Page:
The government’s digital strategy is embarking on the next step of its broadband map development, aimed at assisting the evaluation of supply and demand for broadband communications around the country.
The map was released as a proof-of-concept beta version at last year’s Digital Summit 2.0 and has been available for viewing through a link from the Digital Strategy website. The public have been able to view existing networks and enter a limited amount of data on facilities at particular locations known to them and likely to affect demand on the network.
The State Services Commission has now issued a request for proposal for a revamped version of the map.
Businesses should be able to input the current bandwidth requirement at their address and their estimated requirement in five years’ time.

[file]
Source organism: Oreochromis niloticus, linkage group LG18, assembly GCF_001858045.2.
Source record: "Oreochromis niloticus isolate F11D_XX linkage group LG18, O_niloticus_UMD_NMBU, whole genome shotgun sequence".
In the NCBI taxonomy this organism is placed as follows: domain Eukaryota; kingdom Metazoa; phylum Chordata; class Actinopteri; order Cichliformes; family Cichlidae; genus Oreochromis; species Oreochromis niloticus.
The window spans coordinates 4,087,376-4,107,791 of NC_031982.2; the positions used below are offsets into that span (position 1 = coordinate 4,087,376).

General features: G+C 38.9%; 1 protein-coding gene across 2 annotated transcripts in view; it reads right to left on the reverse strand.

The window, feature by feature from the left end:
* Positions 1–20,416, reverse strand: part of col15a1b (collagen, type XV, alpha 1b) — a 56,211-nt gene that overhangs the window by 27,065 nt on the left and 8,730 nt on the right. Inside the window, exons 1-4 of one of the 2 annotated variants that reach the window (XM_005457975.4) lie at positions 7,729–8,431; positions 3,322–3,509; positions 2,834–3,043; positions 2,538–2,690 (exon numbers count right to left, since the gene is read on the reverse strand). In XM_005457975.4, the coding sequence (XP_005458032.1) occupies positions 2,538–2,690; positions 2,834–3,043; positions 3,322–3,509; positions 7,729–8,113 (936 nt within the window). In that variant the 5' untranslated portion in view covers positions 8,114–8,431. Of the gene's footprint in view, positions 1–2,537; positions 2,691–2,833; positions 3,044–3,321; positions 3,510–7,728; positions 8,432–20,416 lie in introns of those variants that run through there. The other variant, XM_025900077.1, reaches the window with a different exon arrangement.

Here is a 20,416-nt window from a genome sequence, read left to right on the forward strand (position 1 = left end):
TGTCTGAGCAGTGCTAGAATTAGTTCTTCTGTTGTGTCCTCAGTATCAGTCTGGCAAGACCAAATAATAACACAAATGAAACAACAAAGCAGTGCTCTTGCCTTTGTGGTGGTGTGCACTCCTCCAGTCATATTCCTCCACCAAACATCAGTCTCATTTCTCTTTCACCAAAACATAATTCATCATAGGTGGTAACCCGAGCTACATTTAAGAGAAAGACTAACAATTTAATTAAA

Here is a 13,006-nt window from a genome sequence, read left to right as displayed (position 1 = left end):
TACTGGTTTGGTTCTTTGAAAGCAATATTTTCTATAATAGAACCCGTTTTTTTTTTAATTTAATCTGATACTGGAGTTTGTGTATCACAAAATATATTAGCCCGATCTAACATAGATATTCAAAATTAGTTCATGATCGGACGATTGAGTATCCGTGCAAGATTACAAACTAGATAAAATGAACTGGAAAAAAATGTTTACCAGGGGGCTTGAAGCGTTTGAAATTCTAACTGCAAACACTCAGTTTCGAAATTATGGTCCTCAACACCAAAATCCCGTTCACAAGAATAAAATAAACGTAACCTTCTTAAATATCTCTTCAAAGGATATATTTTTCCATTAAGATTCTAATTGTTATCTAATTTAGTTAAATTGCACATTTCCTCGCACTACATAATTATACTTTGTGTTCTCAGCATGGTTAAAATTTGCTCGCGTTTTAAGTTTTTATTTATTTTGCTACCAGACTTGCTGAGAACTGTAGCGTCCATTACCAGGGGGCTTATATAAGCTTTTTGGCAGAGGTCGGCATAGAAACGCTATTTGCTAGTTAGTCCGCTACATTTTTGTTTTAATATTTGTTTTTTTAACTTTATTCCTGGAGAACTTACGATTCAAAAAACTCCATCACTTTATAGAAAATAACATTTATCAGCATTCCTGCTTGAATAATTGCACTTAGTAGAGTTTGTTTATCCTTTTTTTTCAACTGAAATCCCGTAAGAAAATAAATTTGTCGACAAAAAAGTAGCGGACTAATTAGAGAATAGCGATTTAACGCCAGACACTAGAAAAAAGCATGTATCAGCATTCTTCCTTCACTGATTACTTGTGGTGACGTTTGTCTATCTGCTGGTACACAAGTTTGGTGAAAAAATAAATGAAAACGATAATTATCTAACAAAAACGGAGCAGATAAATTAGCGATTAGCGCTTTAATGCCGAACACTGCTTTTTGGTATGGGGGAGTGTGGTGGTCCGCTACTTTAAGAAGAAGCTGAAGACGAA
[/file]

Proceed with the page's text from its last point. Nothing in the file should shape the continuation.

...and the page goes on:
Residential users will be encouraged to enter details of the broadband services currently available at their address and an “indication of why [the current] broadband is unsatisfactory”.
The accumulated information is expected to stimulate providers to fill the gaps between user needs and supply.
“Demand aggregation is a powerful mechanism for government, local government and the business community to stimulate new capital investment in broadband network infrastructure and to promote competition by providing potential investors with greater certainty when assessing an opportunity,” says the SSC. “The aggregation of demand can result in greater benefits than can be achieved by users entering into individual contracts.”